6.7/10
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Caravaggio (1986)

A retelling of the life of the celebrated 17th-century painter through his brilliant, nearly blasphemous paintings and his flirtations with the underworld.

Director:

Derek Jarman

Writers:

Derek Jarman (screenplay), Nicholas Ward Jackson (from an original idea by) (as Nicholas Ward-Jackson)

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3 wins & 1 nomination. See more awards »

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Cast

Cast overview, first billed only:
Nigel Terry ... Caravaggio
Sean Bean ... Ranuccio
Garry Cooper ... Davide
Dexter Fletcher ... Young Caravaggio
Spencer Leigh Spencer Leigh ... Jerusaleme
Tilda Swinton ... Lena
Nigel Davenport ... Giustiniani
Robbie Coltrane ... Scipione Borghese
Michael Gough ... Cardinal Del Monte
Noam Almaz Noam Almaz ... Boy Caravaggio
Dawn Archibald Dawn Archibald ... Pipo
Jack Birkett Jack Birkett ... The Pope
Una Brandon-Jones Una Brandon-Jones ... Weeping Woman
Imogen Claire Imogen Claire ... Lady with the Jewels
Sadie Corre Sadie Corre ... Princess Collona
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Storyline

Fictionalized biopic of famed 17th century Italian painter Michelangelo Merisi de Caravaggio. As a young man, he gained the support of Cardinal Del Monte and Caravaggio proceeded to develop a new style of painting giving a more realistic view of the world in which he lived. He also begins love affairs with one of his models, Ranuccio as well as with Ranuccio's girlfriend Lena. Their relationship leads to murder and deceit. Written by garykmcd

Plot Summary | Add Synopsis


Certificate:

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Details

Official Sites:

Zeitgeist Films

Country:

UK

Language:

English | Italian

Release Date:

29 August 1986 (USA) See more »

Also Known As:

Караваджо See more »

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Box Office

Budget:

£450,000 (estimated)

Opening Weekend USA:

$532, 26 April 2002, Limited Release

Gross USA:

$3,151, 28 April 2002
See more on IMDbPro »

Company Credits

Show more on IMDbPro »

Technical Specs

Runtime:

Sound Mix:

Mono

Color:

Color (Technicolor)

Aspect Ratio:

1.85 : 1
See full technical specs »
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Did You Know?

Trivia

Included among the "1001 Movies You Must See Before You Die", edited by Steven Schneider. See more »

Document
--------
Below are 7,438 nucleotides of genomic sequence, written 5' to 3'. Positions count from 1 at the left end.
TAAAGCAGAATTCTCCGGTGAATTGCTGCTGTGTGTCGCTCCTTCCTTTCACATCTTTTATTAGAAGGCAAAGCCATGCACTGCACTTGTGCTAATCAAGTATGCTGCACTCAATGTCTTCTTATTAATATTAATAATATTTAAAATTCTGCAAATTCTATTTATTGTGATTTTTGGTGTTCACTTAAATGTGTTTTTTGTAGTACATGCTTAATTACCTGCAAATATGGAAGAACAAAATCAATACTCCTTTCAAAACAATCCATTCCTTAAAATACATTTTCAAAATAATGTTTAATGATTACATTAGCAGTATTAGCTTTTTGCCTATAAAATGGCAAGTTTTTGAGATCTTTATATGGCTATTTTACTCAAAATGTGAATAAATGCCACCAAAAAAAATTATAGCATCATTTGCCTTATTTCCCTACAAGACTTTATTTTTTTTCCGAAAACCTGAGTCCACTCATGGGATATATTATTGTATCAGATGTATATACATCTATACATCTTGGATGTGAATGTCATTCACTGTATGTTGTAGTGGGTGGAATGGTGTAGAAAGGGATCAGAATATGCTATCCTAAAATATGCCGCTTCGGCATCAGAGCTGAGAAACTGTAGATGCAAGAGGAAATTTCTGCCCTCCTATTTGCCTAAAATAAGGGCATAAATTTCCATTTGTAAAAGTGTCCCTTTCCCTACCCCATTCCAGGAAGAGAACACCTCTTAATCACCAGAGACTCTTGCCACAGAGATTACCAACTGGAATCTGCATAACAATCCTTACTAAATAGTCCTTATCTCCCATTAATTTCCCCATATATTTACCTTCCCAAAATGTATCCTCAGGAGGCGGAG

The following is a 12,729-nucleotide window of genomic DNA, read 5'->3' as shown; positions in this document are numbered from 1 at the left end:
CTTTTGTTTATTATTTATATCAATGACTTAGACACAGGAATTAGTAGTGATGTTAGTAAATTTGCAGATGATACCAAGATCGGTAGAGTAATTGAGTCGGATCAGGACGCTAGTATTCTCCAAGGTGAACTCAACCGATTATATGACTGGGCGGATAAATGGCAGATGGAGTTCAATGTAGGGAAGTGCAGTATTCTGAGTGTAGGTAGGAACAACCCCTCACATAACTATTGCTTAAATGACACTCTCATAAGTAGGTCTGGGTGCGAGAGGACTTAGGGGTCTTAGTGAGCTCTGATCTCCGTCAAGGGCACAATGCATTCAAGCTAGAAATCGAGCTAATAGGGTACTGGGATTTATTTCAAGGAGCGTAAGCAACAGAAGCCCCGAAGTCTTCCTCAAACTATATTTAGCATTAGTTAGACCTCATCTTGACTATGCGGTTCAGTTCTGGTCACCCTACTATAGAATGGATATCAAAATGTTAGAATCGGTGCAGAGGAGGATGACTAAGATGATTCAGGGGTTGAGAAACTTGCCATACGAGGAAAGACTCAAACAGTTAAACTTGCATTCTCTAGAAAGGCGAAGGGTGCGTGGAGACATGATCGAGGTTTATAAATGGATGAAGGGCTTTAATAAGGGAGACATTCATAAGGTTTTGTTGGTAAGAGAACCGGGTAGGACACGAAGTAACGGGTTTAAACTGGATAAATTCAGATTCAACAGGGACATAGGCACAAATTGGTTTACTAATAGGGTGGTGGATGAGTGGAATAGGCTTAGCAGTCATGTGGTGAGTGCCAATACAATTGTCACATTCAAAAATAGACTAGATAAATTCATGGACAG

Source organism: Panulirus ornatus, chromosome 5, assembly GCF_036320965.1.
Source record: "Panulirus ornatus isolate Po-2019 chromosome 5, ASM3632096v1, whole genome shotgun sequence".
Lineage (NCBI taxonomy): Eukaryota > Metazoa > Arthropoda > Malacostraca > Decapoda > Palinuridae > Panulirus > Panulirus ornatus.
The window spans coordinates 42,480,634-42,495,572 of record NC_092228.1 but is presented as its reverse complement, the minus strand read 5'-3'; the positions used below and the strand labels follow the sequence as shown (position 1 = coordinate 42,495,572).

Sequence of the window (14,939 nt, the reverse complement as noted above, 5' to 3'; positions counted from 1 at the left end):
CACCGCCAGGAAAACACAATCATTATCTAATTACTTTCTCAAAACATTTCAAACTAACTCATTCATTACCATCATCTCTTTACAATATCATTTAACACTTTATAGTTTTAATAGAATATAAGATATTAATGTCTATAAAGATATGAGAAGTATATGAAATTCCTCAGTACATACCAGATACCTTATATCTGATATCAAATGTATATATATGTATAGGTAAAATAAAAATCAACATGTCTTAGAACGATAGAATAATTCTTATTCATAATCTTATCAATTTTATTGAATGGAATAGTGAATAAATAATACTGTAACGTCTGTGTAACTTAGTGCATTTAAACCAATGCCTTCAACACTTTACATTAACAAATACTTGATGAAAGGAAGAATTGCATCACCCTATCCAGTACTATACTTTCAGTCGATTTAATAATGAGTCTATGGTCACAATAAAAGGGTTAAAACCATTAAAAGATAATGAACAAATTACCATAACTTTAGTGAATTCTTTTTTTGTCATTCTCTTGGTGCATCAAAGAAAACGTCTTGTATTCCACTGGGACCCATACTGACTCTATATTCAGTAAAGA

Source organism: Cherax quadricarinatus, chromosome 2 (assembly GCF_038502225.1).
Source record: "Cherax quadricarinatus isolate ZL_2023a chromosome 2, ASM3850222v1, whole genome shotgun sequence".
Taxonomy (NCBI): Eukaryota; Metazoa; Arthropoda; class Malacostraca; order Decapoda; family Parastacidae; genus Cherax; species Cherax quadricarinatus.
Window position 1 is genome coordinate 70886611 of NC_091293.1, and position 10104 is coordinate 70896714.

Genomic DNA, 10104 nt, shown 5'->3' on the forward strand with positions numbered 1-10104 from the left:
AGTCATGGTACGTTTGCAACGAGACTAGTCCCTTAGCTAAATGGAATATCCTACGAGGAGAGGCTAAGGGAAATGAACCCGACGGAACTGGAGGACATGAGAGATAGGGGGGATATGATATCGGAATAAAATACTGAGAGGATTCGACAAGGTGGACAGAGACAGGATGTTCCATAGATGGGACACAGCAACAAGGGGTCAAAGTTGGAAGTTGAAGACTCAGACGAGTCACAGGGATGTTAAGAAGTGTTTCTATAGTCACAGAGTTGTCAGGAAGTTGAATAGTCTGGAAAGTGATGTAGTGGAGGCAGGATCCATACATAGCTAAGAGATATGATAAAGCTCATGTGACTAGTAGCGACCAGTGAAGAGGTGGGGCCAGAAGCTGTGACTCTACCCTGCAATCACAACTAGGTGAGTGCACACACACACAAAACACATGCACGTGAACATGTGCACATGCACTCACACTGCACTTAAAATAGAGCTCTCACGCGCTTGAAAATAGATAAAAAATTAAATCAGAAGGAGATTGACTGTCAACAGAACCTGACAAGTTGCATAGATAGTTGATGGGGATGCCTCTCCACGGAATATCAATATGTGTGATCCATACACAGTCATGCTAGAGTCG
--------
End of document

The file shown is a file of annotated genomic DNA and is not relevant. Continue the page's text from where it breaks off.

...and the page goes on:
Goofs

A typewriter is used, a saxophone is played, a train and steamship hooter are heard. In addition one of the characters plays with a (very advanced for the time of the movie) credit card-sized calculator with beeping buttons. These items are included deliberately as a stylistic decision of the filmmakers, not "goofs" of people unaware of the absence of these items in the 1500s and 1600s. See more »

Quotes

Caravaggio: [after being stabbed by Ranuccio Caravaggio touches the wound and blood] Blood brothers!
[Ranucchio kisses him]
See more »

Crazy Credits

The end credits scroll down the screen (top-to-bottom). See more »

Connections

Referenced in Jubilee: A Time Less Golden (2003) See more »

Soundtracks

SCICILIAN WORK SONGS
By kind permission of Lyrichord Discs, Inc. (New York)
See more »

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User Reviews

 
Beautiful to look at, but lacking a third dimension
23 February 2008 | by bob54See all my reviews

What we know of Caravaggio suggests a strutting brawler with a healthy sense of entitlement who lived amongst whores and thieves and hustlers and put them on canvas. His works' themes were sex, death, redemption, above all, finding the sacred within the profane. He lived at a time where homosexuality carried a death sentence and political intrigue normally involved fatalities in a society defined by the maxim "strangling the boy for the purity of his scream".

You can't fault Derek Jarman for his cinematography, nor his recreations of Caravaggio's paintings and you certainly can't accuse the man of shying away from the homosexuality. But frankly, Jarman never strays beyond 80s caricature. Italian patronage becomes the 80s London art scene complete with pretty waiters and calculators. Sean Bean is a sexy bit of Northern rough oiling his motorbike. Tilda Swinton performs a transformation worthy of a Mills and Boons ("Why, Miss Lena, without that gypsy headscarf, you're beautiful..."). Jarman provides Caravaggio with a particularly trite motive for the murder which left him exiled.

This could have been a visually stunning treatment of a man whose life was dangerous, exciting, violent and decadent but who nonetheless elevated the lives of ordinary people to the status of Renaissance masterpieces, looked on by Emperors and Kings. Instead, what you get is Pierre et Gilles do Italy. The pretty bodies of young boys are shown to perfection, but never the men who inhabit them. Jarman appears to satirise the London art scene, showing it shallow and pretentious. To use Caravaggio and Renaissance Italy to make the point is to use a silk purse to make a pig's ear. In fairness, this film remains visually stunning, but ultimately as two dimensional as the paintings it describes.


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